Column: Lasagna is recipe for dying man’s happiness

A man with ALS longed for lasagna from a long-closed Upland restaurant, DiCenso’s — and got it. I tell the story in my Wednesday column.

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  • DebB

    What a wonderful story! Except now I’m dying for that recipe!

    I’m glad Jack enjoys the lasagna he remembers. My dad always talked about his mama’s cooking, and nothing my mother or any of his sisters made was ever quite as good. The other day I caught myself eating something and thinking it wasn’t as good as I remember. Aargh! Am I getting old?!

    • davidallen909

      Perish the thought, Deb.

  • SAWZ

    So sorry for the man who is ill–bless the daughter of the DiCenso’s owner for being so thoughtful! We were served by her many times at Cafe Montclair–we knew she came from DiCenso’s but didn’t know she was a family member. (Cafe Montclair was a good fine-dining restaruant that the demographics of the area could not support–shame.) I had a couple meals at DiCenso’s but never had the Lasagne. After DiCenso’s closed on Foothill, it did reopen and have a short run at the former Benjie’s location on Central–I attended a City of Montclair retirement lunch there. (Benjie’s was good –sorry it closed at that time too.)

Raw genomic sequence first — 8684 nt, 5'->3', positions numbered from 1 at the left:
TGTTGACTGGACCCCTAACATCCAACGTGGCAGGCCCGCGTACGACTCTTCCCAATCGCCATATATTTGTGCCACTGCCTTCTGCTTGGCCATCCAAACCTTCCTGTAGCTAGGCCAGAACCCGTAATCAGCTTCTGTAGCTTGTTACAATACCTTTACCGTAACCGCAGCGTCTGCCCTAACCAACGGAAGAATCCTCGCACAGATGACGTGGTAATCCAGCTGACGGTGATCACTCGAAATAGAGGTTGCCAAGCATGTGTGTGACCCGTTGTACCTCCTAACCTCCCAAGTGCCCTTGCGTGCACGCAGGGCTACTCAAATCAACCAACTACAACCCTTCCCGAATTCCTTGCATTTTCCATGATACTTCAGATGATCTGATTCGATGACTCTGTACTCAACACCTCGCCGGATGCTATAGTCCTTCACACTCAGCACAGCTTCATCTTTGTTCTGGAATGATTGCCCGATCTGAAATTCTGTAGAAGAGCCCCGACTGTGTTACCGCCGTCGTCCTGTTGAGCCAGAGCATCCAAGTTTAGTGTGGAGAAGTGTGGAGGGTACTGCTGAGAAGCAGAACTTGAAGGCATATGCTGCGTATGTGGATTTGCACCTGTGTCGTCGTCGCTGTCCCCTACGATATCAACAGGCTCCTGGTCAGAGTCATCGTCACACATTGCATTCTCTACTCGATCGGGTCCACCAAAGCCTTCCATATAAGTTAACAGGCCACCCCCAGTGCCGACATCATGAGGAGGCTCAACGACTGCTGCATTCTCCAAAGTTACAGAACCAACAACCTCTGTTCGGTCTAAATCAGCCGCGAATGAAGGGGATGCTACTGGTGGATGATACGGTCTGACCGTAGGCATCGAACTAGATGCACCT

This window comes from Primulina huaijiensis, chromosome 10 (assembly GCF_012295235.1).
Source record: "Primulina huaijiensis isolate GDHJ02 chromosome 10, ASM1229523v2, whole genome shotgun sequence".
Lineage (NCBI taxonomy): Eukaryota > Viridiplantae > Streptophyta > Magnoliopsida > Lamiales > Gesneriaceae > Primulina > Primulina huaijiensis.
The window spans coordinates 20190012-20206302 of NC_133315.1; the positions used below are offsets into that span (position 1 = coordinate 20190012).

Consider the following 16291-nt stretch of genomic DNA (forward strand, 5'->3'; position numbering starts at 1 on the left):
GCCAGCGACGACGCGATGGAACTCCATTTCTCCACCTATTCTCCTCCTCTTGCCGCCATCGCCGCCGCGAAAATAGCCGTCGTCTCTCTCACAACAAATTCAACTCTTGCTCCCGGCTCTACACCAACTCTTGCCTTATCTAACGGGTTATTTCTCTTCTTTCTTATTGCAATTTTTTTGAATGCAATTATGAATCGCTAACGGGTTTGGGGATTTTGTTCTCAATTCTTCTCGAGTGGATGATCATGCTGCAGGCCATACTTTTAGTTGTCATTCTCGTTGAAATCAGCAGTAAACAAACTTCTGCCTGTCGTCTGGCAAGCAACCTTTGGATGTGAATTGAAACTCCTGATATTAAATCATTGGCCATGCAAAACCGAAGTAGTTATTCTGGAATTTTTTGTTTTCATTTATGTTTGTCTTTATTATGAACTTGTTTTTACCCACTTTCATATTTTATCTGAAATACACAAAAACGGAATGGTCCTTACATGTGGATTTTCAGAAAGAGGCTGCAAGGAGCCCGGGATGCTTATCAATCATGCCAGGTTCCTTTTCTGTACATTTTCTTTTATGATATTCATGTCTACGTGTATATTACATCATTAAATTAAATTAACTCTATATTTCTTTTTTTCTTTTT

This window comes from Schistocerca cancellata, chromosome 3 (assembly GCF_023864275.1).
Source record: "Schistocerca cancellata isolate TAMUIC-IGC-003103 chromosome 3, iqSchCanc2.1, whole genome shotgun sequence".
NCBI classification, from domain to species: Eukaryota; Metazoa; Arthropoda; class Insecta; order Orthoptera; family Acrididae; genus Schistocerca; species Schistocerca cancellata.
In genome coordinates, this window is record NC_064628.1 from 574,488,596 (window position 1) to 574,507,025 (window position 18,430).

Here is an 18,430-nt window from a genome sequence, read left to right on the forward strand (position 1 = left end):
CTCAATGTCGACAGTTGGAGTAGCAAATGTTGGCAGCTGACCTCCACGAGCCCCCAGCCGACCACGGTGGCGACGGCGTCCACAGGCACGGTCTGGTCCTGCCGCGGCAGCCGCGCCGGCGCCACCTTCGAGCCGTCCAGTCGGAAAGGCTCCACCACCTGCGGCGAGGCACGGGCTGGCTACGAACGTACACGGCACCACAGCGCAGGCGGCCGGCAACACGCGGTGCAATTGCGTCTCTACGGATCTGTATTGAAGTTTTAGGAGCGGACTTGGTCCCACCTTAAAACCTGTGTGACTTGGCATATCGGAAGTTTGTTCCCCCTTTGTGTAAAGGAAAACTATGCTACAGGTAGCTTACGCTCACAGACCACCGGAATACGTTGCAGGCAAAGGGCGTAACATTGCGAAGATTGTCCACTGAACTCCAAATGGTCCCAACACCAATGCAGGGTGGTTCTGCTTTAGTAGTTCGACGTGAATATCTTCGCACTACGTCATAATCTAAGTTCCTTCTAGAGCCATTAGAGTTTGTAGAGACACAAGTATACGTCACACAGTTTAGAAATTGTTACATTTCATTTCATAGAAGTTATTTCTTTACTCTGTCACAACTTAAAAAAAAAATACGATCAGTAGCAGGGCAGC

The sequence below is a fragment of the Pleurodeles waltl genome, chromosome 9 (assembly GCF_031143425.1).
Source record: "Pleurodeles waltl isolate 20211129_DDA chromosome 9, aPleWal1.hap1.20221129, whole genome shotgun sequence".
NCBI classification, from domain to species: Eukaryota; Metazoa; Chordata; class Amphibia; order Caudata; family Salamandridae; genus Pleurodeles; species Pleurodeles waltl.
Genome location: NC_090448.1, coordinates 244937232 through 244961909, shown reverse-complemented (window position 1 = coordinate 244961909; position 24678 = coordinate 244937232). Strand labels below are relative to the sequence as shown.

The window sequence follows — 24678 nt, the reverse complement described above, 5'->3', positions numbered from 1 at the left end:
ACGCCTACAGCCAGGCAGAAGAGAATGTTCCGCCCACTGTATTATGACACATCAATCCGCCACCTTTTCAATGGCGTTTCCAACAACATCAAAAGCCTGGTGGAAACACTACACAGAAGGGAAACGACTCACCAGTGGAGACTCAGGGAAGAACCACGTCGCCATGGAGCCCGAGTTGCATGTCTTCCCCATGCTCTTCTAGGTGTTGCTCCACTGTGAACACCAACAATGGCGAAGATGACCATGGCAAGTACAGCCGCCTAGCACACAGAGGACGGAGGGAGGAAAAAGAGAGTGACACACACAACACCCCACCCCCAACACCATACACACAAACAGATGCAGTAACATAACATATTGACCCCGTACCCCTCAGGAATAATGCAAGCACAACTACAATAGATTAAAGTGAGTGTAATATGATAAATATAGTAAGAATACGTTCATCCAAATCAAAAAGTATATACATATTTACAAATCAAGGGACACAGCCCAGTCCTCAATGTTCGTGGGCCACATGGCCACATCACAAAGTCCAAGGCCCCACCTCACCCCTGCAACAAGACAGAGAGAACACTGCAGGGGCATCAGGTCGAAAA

• Bob Terry

    Great story, Scoop…I swear you are just a few columns short of a Pulitzer. But I need a little help from some of the Pomona gang. From around 1972-1975 me and my girlfriend, later first ex-wife Pam, would go to the DiCenso on East Holt in Pomona every week. As soon as we walked in, they started our order…lasagna for me and ravioli for “precious”. So if the original moved to Upland in 1963, who was the handsome guy that used to take care of us in Pomona? The location was close to Breakfast at Carl’s.

    • davidallen909

      This may illustrate the pitfall of relying on someone’s memory (and may also illustrate why I don’t have that Pulitzer). Either she got the date of the move wrong, or they had two locations for a time, or…?

  • John Clifford

    Loved DiCenso’s and loved Pia both there and at Cafe Montclair. Her sister played piano at DiCenso’s, and Pia, who was a waitress, would often break out into a song. “Mama” was always coming out into the dining room to check on things. When our daughter was very young, Mama took her into the pasta making room to show her how the pasta was rolled and cut. Always a great experience. Oh, and Papa would also be in the dining room, but while Mama would have an apron on and seemed to be working, Papa mostly sat in a chair and just watched as everyone ate and had a good time, seeming to join in as best he could.

    • davidallen909

      All the stories, like these, make DiCenso’s seem like a fun place.